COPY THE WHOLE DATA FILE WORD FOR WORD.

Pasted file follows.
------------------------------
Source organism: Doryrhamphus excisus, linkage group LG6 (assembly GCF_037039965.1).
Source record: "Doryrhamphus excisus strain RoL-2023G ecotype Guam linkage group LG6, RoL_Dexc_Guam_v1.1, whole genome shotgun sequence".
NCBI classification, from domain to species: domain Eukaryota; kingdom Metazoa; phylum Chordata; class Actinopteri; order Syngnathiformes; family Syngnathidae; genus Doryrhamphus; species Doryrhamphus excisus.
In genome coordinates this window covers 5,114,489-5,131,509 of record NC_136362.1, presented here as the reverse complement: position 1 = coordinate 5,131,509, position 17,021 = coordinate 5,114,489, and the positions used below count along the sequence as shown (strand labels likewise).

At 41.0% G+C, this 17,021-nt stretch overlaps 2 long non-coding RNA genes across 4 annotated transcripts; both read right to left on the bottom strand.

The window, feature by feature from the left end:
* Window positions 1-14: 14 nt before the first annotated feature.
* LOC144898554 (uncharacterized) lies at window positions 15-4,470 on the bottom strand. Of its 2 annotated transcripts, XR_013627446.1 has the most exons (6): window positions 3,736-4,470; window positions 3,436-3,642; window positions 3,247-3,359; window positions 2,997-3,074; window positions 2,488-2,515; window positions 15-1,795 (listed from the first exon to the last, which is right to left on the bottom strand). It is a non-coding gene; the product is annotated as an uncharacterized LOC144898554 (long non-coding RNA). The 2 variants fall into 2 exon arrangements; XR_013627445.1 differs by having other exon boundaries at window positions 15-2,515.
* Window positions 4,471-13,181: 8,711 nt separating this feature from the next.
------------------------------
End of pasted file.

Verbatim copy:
Source organism: Doryrhamphus excisus, linkage group LG6 (assembly GCF_037039965.1).
Source record: "Doryrhamphus excisus strain RoL-2023G ecotype Guam linkage group LG6, RoL_Dexc_Guam_v1.1, whole genome shotgun sequence".
NCBI classification, from domain to species: domain Eukaryota; kingdom Metazoa; phylum Chordata; class Actinopteri; order Syngnathiformes; family Syngnathidae; genus Doryrhamphus; species Doryrhamphus excisus.
In genome coordinates this window covers 5,114,489-5,131,509 of record NC_136362.1, presented here as the reverse complement: position 1 = coordinate 5,131,509, position 17,021 = coordinate 5,114,489, and the positions used below count along the sequence as shown (strand labels likewise).

At 41.0% G+C, this 17,021-nt stretch overlaps 2 long non-coding RNA genes across 4 annotated transcripts; both read right to left on the bottom strand.

The window, feature by feature from the left end:
* Window positions 1-14: 14 nt before the first annotated feature.
* LOC144898554 (uncharacterized) lies at window positions 15-4,470 on the bottom strand. Of its 2 annotated transcripts, XR_013627446.1 has the most exons (6): window positions 3,736-4,470; window positions 3,436-3,642; window positions 3,247-3,359; window positions 2,997-3,074; window positions 2,488-2,515; window positions 15-1,795 (listed from the first exon to the last, which is right to left on the bottom strand). It is a non-coding gene; the product is annotated as an uncharacterized LOC144898554 (long non-coding RNA). The 2 variants fall into 2 exon arrangements; XR_013627445.1 differs by having other exon boundaries at window positions 15-2,515.
* Window positions 4,471-13,181: 8,711 nt separating this feature from the next.